Election survey polls students' views on politics and ideological views

by William Chen and Aaron Lee | 6/28/19 2:00am

Following one of the most divisive elections in recent memory, the 2020 presidential election looks to be a critical moment for American politics. One month ago, The Dartmouth conducted a poll recording the political and ideological views of Dartmouth’s student body. Now, after the first round of debates in the highly competitive Democratic Primary, we present some of its results. 

Dartmouth remains left-leaning

Nearly half of Dartmouth students consider themselves liberal.

Students at Dartmouth remain generally left-leaning. Almost half (49 percent) of Dartmouth students identified themselves as broadly liberal and a further 13 percent identified as socialist. Twenty percent of students reported being moderate, while nine percent of students identified as conservative and six percent of students identified as libertarian.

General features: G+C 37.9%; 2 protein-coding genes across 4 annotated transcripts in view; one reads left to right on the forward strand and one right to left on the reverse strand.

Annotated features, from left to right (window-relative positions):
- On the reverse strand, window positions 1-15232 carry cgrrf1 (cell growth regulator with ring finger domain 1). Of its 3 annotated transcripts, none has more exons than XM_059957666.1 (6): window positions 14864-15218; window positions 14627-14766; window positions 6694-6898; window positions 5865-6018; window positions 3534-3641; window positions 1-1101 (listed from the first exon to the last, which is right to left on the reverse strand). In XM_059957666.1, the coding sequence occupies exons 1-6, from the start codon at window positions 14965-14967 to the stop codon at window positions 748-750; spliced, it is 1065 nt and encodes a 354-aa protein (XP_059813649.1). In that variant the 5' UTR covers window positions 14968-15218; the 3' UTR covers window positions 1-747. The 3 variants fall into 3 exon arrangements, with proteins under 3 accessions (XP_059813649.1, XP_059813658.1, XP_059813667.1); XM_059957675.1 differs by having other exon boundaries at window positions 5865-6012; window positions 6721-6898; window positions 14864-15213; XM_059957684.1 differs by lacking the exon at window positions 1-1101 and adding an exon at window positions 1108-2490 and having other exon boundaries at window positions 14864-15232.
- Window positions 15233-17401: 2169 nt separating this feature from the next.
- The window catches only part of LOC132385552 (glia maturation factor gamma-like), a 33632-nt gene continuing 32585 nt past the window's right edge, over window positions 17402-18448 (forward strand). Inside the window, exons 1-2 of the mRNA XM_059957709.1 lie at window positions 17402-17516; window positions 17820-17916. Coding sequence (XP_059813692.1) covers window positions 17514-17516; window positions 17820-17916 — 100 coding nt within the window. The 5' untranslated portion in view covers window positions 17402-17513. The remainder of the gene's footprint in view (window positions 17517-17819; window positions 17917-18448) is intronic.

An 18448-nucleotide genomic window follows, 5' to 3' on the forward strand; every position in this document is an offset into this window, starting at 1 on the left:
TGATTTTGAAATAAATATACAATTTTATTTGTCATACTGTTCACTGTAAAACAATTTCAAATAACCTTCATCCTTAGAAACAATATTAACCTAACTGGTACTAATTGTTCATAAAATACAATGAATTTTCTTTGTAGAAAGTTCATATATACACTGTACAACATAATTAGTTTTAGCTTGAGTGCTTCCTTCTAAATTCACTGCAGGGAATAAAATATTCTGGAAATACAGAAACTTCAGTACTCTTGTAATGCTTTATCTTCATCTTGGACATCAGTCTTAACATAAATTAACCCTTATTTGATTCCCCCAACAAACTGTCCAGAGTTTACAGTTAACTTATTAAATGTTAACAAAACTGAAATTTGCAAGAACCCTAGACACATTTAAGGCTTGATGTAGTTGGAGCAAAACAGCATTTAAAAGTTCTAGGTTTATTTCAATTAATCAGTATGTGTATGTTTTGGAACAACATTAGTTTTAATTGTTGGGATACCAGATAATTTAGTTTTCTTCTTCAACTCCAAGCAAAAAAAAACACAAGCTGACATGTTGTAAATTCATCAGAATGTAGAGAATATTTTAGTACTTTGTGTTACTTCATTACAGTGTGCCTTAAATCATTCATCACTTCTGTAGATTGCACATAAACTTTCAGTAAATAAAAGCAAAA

These liberal advantages revealed themselves in Dartmouth students’ party affiliations. A majority (59 percent) of students identified with the Democratic Party, while one-quarter (25 percent) identified as independents and 13 percent identified with the Republican Party, while 2.4 percent identified with the Libertarian Party and one student identified with the Green Party.

Among all current candidates, Elizabeth Warren generally held an edge at Dartmouth, with 17 percent of the student body reporting that they would have voted for her if the election were held at the time of the poll. Warren was followed closely by Biden (14 percent) and Sanders (12 percent), with Buttigieg (11 percent), Harris (11 percent) and Trump (nine percent) behind.